2009 Vin de Glacière Riesling
Columbia Valley (Washington)
Alcohol: 9.% (approx.)
Suggested Retail: $ 14 (375ml)
“Too few Americans are unfamiliar with quality dessert wines. Some may have heard of Sauternes, which are made in the southwest of France from Sauvignon Blanc, Semillon and Muscadelle grapes. They are very sweet and low in alcohol. A classic pairing is foie gras, but cheeses and fresh fruit are also good companions. (Apparently, some Brits are also unfamiliar with them, as author Ian Fleming once had his otherwise sophisticated spy character, James Bond, order a bottle of the most famous of these, Chateau d'Yquem, to accompany a steak). Germany also makes lovely dessert wines, mostly from Riesling grapes. That country doesn't get an abundance of sunshine and generally stratifies its wine definitions based on ascending levels of ripeness/sweetness. Among the most prized of German wine categories are Eisweins, which are made from grapes that are left to freeze on the vine. The resultant wines have a luscious, concentrated sweetness.
“A variation on that naturally-occurring process are Vin de Glacière wines, which are made from grapes that are frozen after they're picked. Such is the way this week's selection was created. Riesling grapes from the Selenium Vineyard above the Columbia River in southeastern Washington state were the source of this delightful—and affordable—dessert wine. Wines of this style get better as they age and our 2009 was surely better for a few extra years in the bottle after it was released. Its color was a little darker than when it was new—a deeper, richer shade of gold. The aroma was floral, evoking pears, honey and a bit of apricot. In the mouth it's rich and viscous, without being cloying. Though about 18% residual sugar, good acidity keeps the freshness and 'brightness' of the overall experience. There are more pear, honey and apricot qualities in the finish.”
Food Affinity: “Reviewer enjoyed with ginger snaps after a German dinner of sauerbraten served with potato dumplings and red cabbage. More traditional options might include a creamy blue cheese or fresh fruit. Just on its own it would satisfy an after-dinner craving for something sweet, yet not too filling.”
TASTE News Service November 21, 2014 – Winners of the Miljenko Grgich Scholarship Fund at the University of Zagreb in Croatia finally met their benefactor in the Legacy Room at Grgich Hills Estate on Tuesday.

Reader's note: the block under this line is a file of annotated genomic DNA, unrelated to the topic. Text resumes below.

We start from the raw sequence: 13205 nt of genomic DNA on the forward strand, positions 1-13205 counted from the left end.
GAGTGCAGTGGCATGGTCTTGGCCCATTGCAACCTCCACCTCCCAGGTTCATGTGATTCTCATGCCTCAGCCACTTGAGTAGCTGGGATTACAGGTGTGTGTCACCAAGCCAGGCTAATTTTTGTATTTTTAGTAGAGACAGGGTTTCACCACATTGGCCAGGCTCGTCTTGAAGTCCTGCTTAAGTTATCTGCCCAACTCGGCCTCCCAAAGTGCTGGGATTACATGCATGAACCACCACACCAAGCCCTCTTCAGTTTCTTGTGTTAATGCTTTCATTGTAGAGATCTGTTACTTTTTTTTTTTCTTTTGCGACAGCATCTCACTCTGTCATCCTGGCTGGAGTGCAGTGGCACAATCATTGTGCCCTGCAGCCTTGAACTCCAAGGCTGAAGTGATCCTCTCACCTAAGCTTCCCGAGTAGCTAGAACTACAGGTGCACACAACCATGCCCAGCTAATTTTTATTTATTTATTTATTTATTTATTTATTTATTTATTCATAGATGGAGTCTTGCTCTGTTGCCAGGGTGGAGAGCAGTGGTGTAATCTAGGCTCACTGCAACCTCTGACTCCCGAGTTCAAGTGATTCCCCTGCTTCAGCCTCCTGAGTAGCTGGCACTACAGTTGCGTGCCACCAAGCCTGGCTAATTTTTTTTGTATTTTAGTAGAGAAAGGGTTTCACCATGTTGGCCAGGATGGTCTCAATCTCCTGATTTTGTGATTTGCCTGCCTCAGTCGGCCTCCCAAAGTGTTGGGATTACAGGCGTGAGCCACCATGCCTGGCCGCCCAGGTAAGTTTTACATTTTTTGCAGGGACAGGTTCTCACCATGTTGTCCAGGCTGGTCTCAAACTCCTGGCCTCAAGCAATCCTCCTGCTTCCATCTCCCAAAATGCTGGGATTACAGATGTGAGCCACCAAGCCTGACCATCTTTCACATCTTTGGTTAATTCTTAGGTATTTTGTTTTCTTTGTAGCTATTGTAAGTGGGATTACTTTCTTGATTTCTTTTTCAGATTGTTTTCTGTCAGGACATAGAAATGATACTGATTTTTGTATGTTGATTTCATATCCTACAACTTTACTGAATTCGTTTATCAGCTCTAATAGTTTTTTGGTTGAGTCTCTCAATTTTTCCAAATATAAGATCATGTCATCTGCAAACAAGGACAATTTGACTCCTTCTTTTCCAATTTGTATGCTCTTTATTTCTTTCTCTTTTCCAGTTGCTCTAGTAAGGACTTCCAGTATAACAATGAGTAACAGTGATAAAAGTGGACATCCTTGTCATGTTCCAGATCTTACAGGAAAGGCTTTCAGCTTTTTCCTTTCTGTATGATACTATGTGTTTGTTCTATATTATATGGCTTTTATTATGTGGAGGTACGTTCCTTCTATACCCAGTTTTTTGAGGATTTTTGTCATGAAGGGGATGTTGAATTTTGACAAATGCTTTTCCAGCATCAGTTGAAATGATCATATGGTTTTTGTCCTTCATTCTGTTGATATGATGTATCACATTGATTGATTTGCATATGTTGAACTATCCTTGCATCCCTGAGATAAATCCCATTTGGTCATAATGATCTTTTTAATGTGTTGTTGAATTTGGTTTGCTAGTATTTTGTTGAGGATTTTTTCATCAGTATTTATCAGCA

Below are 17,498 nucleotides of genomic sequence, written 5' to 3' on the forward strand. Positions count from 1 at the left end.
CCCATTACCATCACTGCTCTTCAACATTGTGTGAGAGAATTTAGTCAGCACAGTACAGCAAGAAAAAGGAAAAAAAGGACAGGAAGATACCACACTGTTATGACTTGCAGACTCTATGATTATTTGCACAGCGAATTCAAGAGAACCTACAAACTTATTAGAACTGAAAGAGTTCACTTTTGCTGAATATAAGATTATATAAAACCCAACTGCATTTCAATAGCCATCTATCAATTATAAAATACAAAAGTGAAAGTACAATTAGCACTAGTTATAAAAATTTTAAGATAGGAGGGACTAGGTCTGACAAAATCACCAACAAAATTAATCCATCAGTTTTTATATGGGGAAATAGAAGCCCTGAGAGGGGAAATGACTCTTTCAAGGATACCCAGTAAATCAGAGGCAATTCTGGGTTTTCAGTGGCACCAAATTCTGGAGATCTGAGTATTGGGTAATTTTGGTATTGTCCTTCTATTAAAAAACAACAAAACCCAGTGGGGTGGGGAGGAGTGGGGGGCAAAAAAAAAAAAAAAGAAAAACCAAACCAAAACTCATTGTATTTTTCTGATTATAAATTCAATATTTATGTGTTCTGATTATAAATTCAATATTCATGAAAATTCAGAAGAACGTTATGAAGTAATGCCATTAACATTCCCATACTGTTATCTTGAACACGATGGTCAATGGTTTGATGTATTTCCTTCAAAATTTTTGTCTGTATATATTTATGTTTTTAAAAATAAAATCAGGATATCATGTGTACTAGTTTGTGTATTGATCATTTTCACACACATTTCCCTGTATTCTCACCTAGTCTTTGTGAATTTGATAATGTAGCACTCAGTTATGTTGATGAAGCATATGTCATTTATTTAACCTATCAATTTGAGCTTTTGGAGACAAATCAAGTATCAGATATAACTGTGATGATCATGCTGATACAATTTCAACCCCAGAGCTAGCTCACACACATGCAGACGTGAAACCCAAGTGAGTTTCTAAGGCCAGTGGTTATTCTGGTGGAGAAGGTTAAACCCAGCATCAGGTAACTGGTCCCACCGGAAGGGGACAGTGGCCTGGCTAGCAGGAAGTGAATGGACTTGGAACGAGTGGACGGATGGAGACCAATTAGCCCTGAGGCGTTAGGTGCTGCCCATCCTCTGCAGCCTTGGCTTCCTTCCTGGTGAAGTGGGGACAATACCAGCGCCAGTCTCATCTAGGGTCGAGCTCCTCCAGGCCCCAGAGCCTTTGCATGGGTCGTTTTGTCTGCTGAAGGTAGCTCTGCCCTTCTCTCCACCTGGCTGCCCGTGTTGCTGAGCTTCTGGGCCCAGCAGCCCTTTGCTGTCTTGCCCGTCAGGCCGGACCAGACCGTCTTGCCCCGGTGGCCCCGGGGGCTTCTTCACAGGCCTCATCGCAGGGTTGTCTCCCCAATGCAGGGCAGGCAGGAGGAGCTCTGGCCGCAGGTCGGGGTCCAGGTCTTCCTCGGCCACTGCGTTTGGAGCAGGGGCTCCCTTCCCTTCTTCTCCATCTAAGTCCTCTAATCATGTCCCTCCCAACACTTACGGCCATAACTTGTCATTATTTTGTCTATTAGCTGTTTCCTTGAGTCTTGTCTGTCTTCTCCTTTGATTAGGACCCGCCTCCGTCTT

Vintners Hall of Fame inductee Miljenko “Mike” Grgich is a graduate of the University of Zagreb’s Department of Viticulture and Enology. In 2013 he donated one million dollars to establish an endowment fund with the Croatian Scholarship Fund in the United States that will provide scholarships to students in the master’s degree program at the University of Zagreb in viticulture and enology. His goal is to help educate future grape growers and winemakers in Croatia so that they may develop a world-class wine industry there. Additionally, the scholarship will provide financial assistance each year to a small number of students seeking internship at a winery in the United States.
Mike Grgich describes his Scholarship Fund “as a way to allow me to say ‘thank you’ to those many people who helped me and at the same time help the next generation achieve their own dreams by starting a foundation for professional wine studies.”
Located at 1829 St. Helena Hwy (Hwy. 29) in Rutherford, Grgich Hills Estate was founded in 1977 by Miljenko “Mike” Grgich and Austin Hills after the 1973 Chateau Montelena Chardonnay crafted by Mike outscored the best of France in the now-famous 1976 Paris Tasting.
Today, this iconic winery farms 366 acres naturally, without artificial pesticides or herbicides, and uses its passion and art to handcraft food-friendly, balanced and elegant wines. Mike is assisted by his daughter, Violet Grgich, Vice President of Operations, and his nephew, Ivo Jeramaz, Vice President of Vineyards and Production. For more information, visit www.grgich.com.
Editor's note: If you're planning a visit to the Napa Valley, you might first check out Taste California Travel's Resource Directory. There you will links to the websites of all the Wineries, as well as links to hundreds of nearby Lodging and Dining options.
TASTE News Service November 21, 2014 ― Gluten, a protein found in wheat, barley, and rye, has become the latest dietary villain, blamed for everything from forgetfulness to joint pain to weight gain. But Consumer Reports is shedding light on common misconceptions about going gluten-free.